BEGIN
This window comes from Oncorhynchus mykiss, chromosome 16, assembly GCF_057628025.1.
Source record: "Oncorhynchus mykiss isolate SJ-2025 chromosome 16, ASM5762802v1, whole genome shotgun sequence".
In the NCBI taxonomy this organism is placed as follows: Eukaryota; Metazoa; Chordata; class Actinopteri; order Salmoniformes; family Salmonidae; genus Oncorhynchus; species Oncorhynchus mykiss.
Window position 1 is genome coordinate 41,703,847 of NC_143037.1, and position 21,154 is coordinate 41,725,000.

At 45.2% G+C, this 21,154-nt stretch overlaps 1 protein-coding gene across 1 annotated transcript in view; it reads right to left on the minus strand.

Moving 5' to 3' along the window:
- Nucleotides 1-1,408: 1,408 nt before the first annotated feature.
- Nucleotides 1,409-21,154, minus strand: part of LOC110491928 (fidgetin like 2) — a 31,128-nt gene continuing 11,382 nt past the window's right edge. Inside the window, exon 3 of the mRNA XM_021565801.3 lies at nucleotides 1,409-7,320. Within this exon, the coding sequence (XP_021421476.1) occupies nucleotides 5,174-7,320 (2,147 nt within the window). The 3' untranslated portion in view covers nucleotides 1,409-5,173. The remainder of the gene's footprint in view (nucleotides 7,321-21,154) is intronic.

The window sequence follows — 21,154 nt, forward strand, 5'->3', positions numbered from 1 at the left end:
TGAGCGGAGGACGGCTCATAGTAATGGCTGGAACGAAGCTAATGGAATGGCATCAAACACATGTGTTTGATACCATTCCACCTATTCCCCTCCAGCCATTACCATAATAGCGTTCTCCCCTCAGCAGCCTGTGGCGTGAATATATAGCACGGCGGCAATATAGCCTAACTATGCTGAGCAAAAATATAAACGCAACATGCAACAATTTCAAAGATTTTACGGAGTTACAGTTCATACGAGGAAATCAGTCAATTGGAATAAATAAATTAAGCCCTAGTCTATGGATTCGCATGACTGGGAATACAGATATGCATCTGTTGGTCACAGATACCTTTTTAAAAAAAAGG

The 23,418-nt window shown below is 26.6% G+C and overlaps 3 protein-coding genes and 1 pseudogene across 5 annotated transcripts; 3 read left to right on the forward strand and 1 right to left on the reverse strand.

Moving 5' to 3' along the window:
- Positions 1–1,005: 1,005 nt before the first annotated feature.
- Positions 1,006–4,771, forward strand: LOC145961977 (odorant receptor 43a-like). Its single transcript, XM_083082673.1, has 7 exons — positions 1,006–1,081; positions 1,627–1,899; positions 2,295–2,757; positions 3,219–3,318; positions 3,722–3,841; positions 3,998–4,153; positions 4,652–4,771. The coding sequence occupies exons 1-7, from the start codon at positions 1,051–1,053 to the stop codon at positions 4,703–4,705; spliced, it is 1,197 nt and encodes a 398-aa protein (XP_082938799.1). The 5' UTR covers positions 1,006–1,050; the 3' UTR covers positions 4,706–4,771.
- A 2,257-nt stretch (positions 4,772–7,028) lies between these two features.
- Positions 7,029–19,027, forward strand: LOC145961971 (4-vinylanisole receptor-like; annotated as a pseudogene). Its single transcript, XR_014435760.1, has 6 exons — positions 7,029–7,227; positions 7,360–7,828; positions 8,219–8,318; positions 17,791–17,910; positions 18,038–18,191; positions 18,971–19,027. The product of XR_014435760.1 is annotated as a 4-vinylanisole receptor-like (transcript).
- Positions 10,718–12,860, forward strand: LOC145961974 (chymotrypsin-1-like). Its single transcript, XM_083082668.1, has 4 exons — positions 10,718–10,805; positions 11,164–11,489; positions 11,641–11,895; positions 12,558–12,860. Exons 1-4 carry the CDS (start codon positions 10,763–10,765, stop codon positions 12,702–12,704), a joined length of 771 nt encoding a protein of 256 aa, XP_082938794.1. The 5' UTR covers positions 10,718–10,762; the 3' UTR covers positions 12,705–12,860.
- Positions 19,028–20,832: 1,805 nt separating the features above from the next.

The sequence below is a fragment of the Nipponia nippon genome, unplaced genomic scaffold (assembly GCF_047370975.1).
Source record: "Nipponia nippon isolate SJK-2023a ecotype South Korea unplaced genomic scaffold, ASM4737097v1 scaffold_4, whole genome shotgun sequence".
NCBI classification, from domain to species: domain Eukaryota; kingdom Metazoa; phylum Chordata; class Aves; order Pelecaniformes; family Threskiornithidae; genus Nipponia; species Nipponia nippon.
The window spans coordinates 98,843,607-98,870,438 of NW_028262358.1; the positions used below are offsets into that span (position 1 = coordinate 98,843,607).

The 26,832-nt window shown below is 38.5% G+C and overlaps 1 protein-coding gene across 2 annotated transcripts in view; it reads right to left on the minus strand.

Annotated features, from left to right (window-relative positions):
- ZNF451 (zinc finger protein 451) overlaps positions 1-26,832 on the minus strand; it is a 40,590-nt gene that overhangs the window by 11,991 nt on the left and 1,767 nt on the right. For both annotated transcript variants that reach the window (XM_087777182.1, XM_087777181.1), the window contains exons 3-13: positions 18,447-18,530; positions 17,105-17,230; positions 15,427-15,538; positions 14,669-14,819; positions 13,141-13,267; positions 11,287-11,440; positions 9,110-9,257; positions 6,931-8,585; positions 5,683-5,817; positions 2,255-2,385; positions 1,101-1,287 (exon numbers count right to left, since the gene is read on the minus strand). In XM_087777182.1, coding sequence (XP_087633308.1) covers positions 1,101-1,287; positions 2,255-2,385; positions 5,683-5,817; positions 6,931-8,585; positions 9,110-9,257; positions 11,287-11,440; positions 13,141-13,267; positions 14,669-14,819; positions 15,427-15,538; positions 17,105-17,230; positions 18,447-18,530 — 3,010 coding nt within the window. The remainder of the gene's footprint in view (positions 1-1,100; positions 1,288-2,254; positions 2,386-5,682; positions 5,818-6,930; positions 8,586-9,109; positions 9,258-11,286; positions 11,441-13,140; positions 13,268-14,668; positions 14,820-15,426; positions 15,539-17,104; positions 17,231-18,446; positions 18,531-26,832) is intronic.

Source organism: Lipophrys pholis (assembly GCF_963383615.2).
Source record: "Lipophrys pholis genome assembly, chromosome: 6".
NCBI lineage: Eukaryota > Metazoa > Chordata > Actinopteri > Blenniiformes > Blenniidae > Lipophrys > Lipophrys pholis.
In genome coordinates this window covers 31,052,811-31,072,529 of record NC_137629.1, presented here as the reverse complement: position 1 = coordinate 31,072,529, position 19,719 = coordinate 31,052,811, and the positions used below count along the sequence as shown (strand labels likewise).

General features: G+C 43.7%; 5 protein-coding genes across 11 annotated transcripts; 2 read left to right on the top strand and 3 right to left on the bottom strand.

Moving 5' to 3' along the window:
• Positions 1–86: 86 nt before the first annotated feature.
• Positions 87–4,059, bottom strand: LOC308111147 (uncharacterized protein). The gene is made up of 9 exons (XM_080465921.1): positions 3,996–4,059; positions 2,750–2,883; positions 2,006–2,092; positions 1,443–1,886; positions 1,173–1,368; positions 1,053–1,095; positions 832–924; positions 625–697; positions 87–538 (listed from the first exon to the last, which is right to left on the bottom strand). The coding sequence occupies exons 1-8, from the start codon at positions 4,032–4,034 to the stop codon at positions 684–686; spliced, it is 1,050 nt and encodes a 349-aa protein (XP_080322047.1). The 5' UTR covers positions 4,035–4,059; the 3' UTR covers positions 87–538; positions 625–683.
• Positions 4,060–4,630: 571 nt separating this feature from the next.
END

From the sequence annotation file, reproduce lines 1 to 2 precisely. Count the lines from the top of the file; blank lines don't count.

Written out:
This window comes from Oncorhynchus mykiss, chromosome 16, assembly GCF_057628025.1.
Source record: "Oncorhynchus mykiss isolate SJ-2025 chromosome 16, ASM5762802v1, whole genome shotgun sequence".